A central part of the trail roll out was the need to direct visitors along the various trail routes. These had already been laid out in a previous consultant's report. Our job was simply to implement this schedule.

Geraldton Trails Interpretive signage

In all our sign designs, the backdrop was created in photoshop using extensive deep etching of heritage photographs to effectively separate out and highlight the subject matter of interest.

Geraldton Trails Interpretive signage

As with all our signage work, we were careful not to clone sign designs but rather to seek out the artwork solution that best captured and supported the essence of the message being presented while still grounding this within the overall project design brand.

MARYSVILLE BUSHFIRE RECOVERY

scroll-across
Marysville Trails  signage

In response to the tragic 2009 Black Saturday bushfires in Victoria a large scale bushfire recovery program was implemented to help reconstruct destroyed community infrastructure. At Marysville, we worked with the Vic DSE to provide the signage needed for the reconstruction of the area's walking track networks.

Marysville Trails  signage

One of the immediate challenges facing this project was to acknowledge the disaster of the fires whilst ensuring that the overarching theme of recovery - both in the case of natural and human communities - was the key message being conveyed.

Marysville Trails  signage

The impact of the fires on the natural environment was most noticeable at the iconic Steavenson Falls visitor precinct. This area was the focus of major construction work to define a new visitor experience.

Marysville Trails  signage

As part of this work, we designed signage solutions that could be incorporated into the infrastructure rebuild which was largely completed at the time we engaged with this part of the project.

Marysville Trails  signage

Murrindindi Shire Council also engaged us to assist with the signage they needed to establish the new visitor centre precinct as part of the reconstruction of the town hub at Gallipoli Park.

Marysville Trails  signage

The bulk of our work with DSE however was focussed squarely on the interpretive signage needed for the new walking track facilities they were rebuilding.

Marysville Trails  signage

New visitor orientation material also needed to be developed. We established the new Marysville Trails brand as a means of integrating and redefining the new recreation opportunities being created through the reconstruction program.

Marysville Trails  signage

With the trails embracing a section of the Bicentennial National Trail, material relating to horseriding was also an important component of the messaging.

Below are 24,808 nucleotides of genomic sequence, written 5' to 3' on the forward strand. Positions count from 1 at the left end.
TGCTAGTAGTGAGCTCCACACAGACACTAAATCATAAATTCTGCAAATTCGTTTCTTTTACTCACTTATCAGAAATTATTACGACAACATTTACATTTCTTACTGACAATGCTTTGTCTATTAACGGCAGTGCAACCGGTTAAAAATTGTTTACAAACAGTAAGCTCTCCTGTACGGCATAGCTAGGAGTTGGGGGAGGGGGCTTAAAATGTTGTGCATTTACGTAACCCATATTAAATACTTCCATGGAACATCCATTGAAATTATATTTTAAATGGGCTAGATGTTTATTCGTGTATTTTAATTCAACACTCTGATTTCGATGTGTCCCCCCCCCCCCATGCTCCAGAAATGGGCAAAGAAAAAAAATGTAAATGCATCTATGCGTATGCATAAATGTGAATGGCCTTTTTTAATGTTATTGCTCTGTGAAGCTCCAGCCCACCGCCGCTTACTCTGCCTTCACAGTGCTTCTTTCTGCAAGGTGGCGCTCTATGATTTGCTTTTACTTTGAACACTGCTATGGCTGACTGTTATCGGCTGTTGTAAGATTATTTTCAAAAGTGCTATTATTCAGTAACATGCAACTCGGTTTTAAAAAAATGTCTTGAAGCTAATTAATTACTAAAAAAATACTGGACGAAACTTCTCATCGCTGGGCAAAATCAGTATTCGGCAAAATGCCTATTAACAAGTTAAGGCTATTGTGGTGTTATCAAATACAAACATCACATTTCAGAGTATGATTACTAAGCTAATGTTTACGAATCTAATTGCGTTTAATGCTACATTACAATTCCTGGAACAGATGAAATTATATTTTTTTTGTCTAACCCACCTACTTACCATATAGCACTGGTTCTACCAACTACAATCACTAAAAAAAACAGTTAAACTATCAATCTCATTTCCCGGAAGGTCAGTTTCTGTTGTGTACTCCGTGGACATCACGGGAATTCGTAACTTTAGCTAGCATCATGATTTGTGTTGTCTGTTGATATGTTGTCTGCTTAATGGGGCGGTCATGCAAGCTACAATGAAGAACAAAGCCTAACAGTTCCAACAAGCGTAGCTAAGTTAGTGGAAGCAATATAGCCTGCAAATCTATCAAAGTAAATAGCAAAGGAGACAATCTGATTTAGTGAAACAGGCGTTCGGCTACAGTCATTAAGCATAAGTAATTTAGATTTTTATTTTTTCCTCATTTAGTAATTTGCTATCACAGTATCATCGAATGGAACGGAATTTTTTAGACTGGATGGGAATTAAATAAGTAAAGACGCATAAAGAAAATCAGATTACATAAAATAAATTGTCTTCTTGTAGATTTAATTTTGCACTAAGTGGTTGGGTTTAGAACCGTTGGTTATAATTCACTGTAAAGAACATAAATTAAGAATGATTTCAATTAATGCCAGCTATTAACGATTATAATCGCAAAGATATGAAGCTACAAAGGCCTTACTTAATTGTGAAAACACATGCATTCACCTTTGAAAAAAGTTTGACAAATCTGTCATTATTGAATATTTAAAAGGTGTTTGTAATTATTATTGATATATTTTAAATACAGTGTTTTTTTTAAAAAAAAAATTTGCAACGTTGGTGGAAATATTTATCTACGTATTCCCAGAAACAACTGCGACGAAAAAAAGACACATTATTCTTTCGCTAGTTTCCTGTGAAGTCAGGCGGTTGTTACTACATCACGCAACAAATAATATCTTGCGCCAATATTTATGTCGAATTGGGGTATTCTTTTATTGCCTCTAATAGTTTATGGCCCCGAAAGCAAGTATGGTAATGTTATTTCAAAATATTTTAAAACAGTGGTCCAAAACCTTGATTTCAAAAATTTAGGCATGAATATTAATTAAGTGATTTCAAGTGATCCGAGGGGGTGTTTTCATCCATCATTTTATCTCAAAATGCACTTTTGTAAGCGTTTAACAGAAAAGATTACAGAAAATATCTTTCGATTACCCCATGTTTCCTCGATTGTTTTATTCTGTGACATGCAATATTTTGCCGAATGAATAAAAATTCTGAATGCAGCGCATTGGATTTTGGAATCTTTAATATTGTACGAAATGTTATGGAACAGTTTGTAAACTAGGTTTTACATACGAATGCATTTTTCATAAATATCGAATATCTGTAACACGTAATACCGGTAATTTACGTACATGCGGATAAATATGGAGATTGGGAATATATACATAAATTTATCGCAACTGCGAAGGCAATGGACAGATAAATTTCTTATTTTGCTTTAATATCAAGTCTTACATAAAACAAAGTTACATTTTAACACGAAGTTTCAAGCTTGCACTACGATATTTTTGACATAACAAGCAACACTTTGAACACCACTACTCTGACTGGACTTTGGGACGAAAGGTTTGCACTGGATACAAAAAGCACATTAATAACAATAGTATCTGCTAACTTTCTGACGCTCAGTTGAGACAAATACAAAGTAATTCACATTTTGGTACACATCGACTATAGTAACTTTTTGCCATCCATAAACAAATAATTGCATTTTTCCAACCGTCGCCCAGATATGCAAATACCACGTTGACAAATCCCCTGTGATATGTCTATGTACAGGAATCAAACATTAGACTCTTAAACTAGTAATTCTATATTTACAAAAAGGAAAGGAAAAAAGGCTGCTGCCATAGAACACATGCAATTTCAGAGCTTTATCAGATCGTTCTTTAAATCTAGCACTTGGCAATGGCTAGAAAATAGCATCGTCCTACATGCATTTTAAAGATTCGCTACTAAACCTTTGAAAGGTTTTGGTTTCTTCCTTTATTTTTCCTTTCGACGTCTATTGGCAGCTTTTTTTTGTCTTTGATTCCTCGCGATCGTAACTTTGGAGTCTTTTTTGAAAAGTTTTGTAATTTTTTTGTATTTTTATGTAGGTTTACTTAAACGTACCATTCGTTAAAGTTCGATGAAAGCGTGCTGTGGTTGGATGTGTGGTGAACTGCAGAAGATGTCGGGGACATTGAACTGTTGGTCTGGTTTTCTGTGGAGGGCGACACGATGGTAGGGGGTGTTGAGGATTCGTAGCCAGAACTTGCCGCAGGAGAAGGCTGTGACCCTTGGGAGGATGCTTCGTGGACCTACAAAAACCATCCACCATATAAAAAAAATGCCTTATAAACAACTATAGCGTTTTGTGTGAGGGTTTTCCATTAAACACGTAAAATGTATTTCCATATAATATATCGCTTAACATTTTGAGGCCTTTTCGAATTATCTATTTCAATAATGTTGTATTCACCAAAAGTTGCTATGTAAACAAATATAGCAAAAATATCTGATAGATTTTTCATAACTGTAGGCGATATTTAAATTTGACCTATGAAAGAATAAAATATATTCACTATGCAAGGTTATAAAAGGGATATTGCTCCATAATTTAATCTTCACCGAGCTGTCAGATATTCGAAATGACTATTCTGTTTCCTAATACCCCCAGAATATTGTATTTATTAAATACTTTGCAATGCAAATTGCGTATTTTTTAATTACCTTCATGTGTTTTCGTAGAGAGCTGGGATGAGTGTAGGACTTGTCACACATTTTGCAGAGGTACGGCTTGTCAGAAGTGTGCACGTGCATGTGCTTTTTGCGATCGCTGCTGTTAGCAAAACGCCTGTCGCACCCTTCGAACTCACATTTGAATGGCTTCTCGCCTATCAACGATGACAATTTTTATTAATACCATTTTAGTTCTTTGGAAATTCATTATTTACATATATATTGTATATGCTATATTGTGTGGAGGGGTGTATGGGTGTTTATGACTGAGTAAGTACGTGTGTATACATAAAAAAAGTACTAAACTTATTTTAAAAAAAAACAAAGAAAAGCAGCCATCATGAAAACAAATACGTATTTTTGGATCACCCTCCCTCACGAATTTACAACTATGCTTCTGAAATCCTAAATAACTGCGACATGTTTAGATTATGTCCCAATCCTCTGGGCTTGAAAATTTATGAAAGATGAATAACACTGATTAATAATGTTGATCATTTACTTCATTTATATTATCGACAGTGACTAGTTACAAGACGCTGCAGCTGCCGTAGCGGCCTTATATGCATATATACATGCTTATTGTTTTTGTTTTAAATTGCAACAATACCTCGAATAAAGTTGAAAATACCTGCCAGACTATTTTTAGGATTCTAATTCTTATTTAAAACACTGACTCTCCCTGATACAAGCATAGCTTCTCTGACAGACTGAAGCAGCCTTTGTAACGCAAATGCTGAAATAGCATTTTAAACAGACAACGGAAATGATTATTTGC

GREAT TROPICAL DRIVE

scroll-across
Great Tropical Drive signage

In 2006 we won the nationally advertised tender to design and instal promotional signs in 17 visitor centres across the route of the Great Tropical Drive in far north Queensland. For a route embracing over 2000km of driving, this was a major logistical and stylistic challenge.

Great Tropical Drive signage

Dealing with outlier areas such as Cooktown was one of the challenges the project had to address. Fortunately with the logistical support of Screenmakers regarding the supply and installation of the panels all major centres were successfully covered.

Great Tropical Drive signage

We invested a major design effort into creating a high quality mapping resource including accurate terrain details compiled from contour lines and assembled in Photoshop to deliver the required aesthetic.

Once the map was created, it was then possible to cut relevant sections out to use it to feature in the local area panels.

Great Tropical Drive signage

Given the need for the panels to reflect the bright and vibrant tourism culture of the tropical north, our design response was to opt for strong colours and dynamic designs.

Great Tropical Drive signage

This was the first occasion we used full photoshop backdrops to underpin our design responses. Given the limitations of the data processing and handling capabilities of our desktop publishing system in 2006, this was a major innovation and undertaking.

Great Tropical Drive signage

A challenge for the panels was to ensure that the local visitor centres would agree to give up their prime orientation space to promote the new product.

Great Tropical Drive signage

We gained their coooperation in this by ensuring that the panels played a key generic visitor orientation role, first and foremost focussed on the town itself. This took the considered approach of presenting the drive in these locations as a secondary resource - a route you could use to explore the local area.